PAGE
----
In Brief

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The gap between the amount of U.S. federal taxes paid and the amount of tax owed is staggering—over $450 billion per year. The authors examine the reasons behind why this gap is so large. The data suggests that the IRS has received insufficient funding for its efforts to examine returns, conduct collections, and enforce noncompliance.

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The federal tax gap is the IRS’s estimate of the difference between taxes owed and taxes voluntarily paid on a timely basis. The most recent IRS estimate of the tax gap stands at $458 billion per year; the IRS further estimates that its enforcement and collection activities take in approximately $52 billion in taxes, leaving a net gap of $406 billion per year. The tax gap effectively shifts the tax burden from those who don’t comply to those who do. A recent IRS survey found 93% of respondents believe those who fail to meet their tax obligations should be held accountable (IRS Oversight Board, 2014 Taxpayer Attitude Survey, December 2014,

Understanding the amount of the tax gap given above requires a closer look at both the gap itself and major IRS enforcement activities. The authors evaluated the composition of the tax gap and quantified the importance of third-party information reporting on individual compliance. The most recent year of the latest IRS estimate of the tax gap is 2010. Major IRS enforcement expenditures, people, and activities were reported from 2010 to 2016, the last year for which information is available. The information was taken from publicly available reports, primarily the annual IRS Data Books for 2010–2016. The review of IRS enforcement found several contributing elements that could reduce the tax gap; this article covers these elements, addresses the relationship between federal and state tax compliance, and concludes with recommendations for the government.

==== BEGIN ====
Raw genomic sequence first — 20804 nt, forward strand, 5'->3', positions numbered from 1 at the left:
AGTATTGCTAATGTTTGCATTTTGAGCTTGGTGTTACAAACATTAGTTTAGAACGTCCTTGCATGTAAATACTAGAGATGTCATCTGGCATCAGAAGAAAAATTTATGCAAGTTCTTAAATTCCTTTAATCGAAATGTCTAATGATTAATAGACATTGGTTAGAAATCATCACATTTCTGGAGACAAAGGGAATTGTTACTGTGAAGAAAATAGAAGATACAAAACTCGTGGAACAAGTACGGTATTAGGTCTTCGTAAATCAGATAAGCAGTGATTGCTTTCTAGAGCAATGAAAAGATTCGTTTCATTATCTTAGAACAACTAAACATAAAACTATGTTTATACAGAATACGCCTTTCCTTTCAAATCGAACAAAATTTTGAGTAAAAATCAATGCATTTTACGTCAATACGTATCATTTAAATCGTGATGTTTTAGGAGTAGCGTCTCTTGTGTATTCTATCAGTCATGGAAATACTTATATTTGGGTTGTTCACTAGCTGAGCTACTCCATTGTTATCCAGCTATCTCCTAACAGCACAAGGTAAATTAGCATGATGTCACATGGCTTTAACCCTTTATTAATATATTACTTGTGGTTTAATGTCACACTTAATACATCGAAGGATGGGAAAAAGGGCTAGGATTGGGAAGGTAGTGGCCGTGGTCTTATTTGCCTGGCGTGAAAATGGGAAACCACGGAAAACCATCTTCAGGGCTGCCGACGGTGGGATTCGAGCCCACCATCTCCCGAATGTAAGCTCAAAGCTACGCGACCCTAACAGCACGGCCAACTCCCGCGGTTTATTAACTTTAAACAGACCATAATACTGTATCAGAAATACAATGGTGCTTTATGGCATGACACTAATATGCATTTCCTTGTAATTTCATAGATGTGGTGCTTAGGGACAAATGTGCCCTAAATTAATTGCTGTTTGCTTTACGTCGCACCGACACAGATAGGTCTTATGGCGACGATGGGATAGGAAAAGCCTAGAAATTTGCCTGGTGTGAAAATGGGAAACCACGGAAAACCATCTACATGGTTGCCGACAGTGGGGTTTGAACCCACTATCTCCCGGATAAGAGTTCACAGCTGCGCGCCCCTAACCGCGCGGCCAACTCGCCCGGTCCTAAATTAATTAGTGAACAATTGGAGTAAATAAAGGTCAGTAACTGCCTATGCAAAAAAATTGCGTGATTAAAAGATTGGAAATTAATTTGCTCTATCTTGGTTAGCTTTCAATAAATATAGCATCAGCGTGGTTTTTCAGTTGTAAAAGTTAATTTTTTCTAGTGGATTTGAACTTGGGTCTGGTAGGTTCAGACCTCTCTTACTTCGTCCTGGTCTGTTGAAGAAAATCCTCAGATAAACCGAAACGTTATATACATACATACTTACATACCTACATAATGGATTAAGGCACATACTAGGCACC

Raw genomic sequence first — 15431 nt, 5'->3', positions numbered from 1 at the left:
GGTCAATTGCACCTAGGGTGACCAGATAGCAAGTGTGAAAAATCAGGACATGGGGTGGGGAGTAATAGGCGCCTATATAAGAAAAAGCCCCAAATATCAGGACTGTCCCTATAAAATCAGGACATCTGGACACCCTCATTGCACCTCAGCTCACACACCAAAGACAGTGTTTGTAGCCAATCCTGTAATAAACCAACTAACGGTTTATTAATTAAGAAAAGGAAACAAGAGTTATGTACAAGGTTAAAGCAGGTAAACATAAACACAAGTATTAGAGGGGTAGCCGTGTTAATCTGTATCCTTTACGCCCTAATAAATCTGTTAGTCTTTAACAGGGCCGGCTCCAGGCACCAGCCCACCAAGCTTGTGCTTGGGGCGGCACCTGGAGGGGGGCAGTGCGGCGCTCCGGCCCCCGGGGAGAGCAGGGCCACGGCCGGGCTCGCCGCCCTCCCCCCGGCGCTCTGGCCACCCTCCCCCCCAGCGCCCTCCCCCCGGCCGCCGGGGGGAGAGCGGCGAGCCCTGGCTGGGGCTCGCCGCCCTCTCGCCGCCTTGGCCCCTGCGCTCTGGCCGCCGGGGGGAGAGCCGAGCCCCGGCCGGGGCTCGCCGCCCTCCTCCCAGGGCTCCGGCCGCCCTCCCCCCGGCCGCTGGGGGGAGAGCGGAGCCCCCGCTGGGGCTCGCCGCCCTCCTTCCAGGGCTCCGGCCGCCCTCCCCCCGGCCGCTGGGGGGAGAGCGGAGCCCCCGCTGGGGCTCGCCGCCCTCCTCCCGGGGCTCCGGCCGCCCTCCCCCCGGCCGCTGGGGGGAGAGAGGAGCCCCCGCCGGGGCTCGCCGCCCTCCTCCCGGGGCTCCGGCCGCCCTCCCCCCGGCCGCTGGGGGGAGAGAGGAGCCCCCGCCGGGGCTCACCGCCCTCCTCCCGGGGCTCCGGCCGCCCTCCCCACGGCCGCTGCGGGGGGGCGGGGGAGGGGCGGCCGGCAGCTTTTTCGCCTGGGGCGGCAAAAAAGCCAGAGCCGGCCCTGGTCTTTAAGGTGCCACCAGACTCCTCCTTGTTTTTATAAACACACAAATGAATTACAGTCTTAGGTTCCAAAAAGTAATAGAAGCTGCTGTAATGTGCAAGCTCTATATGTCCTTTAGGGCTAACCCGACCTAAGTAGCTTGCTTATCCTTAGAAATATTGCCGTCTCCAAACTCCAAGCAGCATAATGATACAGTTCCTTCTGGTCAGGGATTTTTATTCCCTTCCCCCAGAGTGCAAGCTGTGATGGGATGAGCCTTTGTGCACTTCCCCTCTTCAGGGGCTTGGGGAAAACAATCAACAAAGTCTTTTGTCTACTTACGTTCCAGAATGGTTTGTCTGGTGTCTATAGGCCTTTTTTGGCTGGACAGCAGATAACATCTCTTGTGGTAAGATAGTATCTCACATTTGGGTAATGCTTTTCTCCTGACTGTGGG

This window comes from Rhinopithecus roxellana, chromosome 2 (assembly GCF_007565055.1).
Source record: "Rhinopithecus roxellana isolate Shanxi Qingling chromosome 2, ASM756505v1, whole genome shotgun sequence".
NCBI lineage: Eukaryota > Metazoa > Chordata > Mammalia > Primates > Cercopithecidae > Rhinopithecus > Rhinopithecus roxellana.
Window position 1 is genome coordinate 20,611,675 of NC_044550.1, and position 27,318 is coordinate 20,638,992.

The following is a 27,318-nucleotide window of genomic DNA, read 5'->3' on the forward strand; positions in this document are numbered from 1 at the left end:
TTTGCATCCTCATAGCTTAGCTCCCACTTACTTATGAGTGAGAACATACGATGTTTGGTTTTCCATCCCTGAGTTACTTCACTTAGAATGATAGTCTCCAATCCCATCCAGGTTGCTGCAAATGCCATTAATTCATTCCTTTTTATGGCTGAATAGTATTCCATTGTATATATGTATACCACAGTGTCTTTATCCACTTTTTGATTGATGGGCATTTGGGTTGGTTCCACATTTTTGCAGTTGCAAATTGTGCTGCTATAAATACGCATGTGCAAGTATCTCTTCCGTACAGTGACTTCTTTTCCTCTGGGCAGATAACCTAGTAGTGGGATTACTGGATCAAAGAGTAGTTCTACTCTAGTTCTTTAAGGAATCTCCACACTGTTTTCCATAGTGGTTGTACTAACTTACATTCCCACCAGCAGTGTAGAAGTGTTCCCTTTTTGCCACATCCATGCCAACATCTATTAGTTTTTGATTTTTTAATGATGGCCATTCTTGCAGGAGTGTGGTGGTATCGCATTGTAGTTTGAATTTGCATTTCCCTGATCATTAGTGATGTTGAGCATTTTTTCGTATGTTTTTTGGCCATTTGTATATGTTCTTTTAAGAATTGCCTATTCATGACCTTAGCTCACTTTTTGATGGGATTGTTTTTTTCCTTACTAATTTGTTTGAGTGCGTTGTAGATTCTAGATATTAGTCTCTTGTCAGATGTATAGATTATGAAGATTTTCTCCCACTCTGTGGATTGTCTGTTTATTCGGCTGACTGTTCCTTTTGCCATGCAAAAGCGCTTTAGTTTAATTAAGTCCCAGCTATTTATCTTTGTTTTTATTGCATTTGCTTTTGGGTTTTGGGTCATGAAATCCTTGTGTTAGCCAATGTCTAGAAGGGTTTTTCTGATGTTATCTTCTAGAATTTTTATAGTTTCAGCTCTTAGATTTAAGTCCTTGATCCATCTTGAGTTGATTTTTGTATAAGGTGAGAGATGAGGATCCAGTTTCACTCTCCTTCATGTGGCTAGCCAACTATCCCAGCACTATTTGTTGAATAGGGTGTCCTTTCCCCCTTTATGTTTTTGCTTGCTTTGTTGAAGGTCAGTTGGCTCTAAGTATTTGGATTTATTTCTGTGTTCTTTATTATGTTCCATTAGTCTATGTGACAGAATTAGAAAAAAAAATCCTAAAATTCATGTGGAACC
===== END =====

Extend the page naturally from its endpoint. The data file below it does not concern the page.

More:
Federal Tax Gap Structure

The gross tax gap consists of individual income taxes ($319 billion), employment taxes ($91 billion), corporate income taxes ($44 billion), and estate and excise taxes ($4 billion). The gross tax gap can also be viewed in terms of behavior—filing and underreporting at $387 billion, filing and underpaying at $39 billion, and nonfiling at $32 billion, as depicted in Exhibit 1.